The country, Americana, and folk genres are known for their storytelling. Specifically, these genres are often recognized for taking microcosms and making them feel like the most important stories on the planet. On The Very Last Day, though, the third full-length album from Parker Millsap, the 23-year-old singer/songwriter is writing about nothing less than the end of the world. This album is a big, bold, and brash work—a record about apocalyptic wars, religious strife, the act of burning buildings to the ground, and plenty of death and rapture. The Devil, God, and Jesus Christ all make appearances. There’s a song about a soldier who comes home from war, feels forsaken by everything, and starts robbing gas station mini marts to make up for it. There’s another song about a preacher’s son falling in love with another man. Throughout, Millsap evangelizes from the front pulpit, his fire-and-brimstone roar hitting the balance somewhere between gospel and Led Zeppelin-flavored rock ‘n’ roll.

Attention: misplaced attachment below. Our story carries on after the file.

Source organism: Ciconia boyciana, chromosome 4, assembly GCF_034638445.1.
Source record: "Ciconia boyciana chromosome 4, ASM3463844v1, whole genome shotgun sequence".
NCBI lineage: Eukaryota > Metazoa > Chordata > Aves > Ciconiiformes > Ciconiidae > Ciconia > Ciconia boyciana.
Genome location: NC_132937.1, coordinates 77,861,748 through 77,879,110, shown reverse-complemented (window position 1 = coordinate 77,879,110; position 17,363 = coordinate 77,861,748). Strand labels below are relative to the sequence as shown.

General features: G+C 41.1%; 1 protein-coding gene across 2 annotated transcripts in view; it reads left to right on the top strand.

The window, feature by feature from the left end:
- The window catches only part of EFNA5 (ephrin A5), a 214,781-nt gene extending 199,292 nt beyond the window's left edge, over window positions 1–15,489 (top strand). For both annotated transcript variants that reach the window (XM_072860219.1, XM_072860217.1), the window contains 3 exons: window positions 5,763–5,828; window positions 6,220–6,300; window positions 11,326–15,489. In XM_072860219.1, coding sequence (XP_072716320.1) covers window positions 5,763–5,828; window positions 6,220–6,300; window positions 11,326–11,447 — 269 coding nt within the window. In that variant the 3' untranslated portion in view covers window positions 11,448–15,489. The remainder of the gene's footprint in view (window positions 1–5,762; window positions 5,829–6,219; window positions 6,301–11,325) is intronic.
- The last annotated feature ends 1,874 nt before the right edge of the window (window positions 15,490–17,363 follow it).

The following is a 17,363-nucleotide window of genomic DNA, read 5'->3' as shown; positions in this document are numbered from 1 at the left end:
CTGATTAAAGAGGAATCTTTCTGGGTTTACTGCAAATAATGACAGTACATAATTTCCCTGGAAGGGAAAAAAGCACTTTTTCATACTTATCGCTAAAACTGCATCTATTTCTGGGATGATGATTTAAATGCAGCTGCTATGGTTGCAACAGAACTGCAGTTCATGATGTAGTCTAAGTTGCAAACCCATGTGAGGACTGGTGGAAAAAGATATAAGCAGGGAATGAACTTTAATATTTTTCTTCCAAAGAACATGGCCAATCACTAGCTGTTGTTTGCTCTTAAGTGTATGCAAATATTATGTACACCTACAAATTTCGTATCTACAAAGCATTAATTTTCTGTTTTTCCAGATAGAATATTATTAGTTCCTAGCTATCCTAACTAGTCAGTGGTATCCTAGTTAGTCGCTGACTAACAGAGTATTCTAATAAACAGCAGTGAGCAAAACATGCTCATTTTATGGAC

To say that The Very Last Day is an unusual album would be an understatement. From the first second to the last, there is nothing derivative, lazy, boring, or unconvincing about this record. It is a gripping and thrilling roller coaster of an album, the musical equivalent of that one scene from Kingsman: The Secret Service where Colin Firth’s character fights and kills every person in that southern hate group church. It’s all hellfire and floodwater, blood and tears. It’s the only record I can imagine justifying a title like The Very Last Day.